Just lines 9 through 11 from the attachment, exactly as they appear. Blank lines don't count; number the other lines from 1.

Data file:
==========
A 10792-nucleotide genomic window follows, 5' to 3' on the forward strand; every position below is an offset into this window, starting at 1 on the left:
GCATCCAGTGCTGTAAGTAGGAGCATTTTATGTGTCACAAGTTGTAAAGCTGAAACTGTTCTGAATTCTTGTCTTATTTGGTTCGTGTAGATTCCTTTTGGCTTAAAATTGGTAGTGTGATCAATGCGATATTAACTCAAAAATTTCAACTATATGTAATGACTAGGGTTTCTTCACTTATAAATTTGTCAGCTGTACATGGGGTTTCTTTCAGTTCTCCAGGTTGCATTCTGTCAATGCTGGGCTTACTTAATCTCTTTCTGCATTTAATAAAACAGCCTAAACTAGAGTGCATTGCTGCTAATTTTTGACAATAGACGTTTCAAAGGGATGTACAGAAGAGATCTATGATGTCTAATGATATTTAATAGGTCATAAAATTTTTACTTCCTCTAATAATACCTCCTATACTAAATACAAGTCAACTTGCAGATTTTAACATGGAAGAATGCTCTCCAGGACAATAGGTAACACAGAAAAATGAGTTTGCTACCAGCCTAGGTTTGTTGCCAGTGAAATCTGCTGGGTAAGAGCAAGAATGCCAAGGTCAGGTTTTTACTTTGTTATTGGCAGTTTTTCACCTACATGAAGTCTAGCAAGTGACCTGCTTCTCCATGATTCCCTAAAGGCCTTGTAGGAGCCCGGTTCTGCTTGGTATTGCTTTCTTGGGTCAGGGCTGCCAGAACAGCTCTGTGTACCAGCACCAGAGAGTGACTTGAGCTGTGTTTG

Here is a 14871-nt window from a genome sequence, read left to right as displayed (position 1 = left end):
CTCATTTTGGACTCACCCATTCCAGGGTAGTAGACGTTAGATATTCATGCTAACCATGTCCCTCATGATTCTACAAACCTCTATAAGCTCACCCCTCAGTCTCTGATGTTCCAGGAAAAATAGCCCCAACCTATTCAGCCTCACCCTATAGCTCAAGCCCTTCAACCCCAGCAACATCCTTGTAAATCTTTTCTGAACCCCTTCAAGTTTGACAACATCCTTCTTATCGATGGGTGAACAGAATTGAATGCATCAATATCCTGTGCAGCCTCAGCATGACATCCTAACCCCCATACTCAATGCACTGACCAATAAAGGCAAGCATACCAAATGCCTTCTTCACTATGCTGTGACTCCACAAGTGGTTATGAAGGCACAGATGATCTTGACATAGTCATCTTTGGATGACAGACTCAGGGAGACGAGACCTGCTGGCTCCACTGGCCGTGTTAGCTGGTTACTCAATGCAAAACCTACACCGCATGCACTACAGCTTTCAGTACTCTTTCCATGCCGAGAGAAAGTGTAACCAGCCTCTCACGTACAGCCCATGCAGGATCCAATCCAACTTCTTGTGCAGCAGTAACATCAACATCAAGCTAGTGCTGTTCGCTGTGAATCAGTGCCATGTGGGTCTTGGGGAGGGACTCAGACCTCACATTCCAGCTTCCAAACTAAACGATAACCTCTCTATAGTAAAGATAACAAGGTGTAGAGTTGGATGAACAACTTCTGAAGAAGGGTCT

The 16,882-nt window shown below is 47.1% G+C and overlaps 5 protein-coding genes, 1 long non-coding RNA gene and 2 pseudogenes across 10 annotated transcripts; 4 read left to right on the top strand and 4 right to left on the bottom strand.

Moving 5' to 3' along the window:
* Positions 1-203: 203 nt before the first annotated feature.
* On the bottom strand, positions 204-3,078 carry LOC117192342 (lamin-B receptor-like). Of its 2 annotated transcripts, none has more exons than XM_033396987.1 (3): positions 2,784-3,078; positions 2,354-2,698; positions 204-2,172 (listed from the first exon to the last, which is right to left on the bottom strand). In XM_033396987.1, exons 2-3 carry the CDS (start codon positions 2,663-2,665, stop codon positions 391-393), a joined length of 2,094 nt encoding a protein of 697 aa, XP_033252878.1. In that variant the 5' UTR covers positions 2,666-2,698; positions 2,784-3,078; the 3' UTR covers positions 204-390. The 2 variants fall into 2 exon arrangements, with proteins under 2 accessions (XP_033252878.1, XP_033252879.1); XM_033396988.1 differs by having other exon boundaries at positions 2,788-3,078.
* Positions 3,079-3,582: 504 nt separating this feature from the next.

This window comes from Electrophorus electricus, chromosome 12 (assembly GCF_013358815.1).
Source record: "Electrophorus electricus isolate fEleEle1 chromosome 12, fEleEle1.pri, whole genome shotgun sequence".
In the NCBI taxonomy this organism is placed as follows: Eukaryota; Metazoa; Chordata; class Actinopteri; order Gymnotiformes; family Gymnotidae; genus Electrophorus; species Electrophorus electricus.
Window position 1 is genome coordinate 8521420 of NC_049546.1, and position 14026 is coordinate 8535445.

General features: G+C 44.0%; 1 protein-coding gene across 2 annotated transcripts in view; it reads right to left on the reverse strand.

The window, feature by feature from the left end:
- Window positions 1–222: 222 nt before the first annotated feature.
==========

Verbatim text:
* Positions 3,079-3,582: 504 nt separating this feature from the next.

This window comes from Electrophorus electricus, chromosome 12 (assembly GCF_013358815.1).
Source record: "Electrophorus electricus isolate fEleEle1 chromosome 12, fEleEle1.pri, whole genome shotgun sequence".